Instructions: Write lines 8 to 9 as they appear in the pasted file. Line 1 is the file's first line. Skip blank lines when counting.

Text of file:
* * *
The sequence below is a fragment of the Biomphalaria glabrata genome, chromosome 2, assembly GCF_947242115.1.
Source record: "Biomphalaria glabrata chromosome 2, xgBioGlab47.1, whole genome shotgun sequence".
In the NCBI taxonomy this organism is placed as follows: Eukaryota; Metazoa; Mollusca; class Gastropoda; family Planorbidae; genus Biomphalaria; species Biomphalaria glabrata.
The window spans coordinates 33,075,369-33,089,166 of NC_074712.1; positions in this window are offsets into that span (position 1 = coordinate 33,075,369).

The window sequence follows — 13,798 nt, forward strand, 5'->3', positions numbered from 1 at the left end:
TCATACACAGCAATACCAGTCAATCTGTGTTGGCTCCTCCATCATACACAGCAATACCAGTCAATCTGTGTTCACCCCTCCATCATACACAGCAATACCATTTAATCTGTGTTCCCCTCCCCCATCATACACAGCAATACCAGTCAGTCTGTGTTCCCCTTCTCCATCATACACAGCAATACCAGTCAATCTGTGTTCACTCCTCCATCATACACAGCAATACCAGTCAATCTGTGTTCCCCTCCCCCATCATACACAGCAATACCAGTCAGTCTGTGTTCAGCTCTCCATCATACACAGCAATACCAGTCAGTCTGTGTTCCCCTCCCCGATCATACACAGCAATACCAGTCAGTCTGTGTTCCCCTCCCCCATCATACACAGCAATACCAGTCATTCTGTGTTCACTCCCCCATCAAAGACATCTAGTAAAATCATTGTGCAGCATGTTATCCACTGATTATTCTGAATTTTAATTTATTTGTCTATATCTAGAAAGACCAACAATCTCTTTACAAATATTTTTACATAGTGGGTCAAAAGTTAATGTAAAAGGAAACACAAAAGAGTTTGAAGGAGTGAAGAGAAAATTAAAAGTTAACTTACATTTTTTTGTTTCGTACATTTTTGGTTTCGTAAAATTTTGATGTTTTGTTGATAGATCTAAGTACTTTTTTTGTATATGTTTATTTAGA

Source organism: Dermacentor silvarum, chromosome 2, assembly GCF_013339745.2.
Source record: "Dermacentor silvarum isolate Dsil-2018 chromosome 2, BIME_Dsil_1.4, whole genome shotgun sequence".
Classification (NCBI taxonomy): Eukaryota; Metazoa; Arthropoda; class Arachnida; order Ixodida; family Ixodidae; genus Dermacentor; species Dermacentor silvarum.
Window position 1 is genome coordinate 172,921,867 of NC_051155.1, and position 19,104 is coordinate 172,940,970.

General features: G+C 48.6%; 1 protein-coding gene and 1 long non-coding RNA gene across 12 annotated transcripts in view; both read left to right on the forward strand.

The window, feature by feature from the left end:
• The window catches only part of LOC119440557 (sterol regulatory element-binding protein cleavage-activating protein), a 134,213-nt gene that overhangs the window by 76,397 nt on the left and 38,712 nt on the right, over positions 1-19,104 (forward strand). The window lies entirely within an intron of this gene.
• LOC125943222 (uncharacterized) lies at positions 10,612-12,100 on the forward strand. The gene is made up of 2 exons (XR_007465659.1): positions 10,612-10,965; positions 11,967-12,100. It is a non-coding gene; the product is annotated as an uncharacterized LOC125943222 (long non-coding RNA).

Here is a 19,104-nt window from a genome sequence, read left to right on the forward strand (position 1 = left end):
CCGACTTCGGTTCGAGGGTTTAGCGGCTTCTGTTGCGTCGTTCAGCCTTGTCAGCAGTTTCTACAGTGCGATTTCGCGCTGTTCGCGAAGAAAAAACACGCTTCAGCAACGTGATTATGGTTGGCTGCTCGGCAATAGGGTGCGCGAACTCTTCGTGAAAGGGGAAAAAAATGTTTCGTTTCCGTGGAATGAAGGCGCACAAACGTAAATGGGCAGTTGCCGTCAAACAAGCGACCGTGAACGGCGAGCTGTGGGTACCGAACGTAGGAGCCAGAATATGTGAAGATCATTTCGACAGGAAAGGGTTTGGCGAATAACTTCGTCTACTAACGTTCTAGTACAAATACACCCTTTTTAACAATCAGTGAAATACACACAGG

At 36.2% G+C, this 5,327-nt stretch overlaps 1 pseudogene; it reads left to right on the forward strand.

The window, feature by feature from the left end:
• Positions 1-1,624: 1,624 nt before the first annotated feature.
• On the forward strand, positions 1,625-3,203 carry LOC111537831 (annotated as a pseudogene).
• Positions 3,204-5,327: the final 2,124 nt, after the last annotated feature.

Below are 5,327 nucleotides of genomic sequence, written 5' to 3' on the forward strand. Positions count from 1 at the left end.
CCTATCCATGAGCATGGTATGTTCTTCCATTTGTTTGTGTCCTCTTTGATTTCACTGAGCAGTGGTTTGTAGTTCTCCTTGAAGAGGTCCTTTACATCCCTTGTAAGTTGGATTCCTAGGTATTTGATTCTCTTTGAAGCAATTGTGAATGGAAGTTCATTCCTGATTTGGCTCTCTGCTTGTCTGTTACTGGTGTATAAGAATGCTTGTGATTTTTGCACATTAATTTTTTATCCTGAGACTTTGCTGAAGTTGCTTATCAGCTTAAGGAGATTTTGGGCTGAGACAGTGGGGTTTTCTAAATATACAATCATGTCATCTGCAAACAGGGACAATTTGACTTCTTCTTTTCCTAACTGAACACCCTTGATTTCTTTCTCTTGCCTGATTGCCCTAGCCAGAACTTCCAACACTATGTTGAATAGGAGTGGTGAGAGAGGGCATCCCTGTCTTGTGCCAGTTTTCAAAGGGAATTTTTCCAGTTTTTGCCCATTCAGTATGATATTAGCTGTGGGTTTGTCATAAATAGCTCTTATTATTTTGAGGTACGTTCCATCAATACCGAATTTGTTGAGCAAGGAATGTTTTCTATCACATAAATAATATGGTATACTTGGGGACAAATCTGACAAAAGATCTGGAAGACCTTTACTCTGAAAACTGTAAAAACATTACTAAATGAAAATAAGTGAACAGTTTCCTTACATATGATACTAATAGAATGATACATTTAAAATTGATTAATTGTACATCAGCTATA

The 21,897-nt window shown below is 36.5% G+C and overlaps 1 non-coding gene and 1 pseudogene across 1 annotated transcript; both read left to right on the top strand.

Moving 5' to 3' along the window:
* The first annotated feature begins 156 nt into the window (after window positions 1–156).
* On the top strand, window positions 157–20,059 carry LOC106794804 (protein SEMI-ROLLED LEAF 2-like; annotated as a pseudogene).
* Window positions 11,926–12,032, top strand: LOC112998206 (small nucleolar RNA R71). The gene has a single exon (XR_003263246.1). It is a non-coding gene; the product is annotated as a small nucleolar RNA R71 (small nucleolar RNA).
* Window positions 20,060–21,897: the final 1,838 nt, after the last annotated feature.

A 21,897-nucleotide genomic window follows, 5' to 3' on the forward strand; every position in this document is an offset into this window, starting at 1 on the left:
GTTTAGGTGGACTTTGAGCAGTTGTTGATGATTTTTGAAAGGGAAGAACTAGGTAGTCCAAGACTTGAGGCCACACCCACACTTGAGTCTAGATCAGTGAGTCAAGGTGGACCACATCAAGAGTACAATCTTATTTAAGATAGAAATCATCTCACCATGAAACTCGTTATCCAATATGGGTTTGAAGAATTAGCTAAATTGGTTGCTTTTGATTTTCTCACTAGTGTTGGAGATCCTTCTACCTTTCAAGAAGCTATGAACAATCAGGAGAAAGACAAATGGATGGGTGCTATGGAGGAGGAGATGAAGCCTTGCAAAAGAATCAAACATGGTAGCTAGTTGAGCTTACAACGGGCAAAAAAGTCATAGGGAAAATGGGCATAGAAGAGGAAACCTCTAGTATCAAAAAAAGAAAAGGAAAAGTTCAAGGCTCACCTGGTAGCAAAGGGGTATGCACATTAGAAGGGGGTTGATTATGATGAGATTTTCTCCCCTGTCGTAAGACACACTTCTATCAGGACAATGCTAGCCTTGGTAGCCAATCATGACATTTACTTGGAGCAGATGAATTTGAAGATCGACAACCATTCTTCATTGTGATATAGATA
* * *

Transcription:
Source record: "Dermacentor silvarum isolate Dsil-2018 chromosome 2, BIME_Dsil_1.4, whole genome shotgun sequence".
Classification (NCBI taxonomy): Eukaryota; Metazoa; Arthropoda; class Arachnida; order Ixodida; family Ixodidae; genus Dermacentor; species Dermacentor silvarum.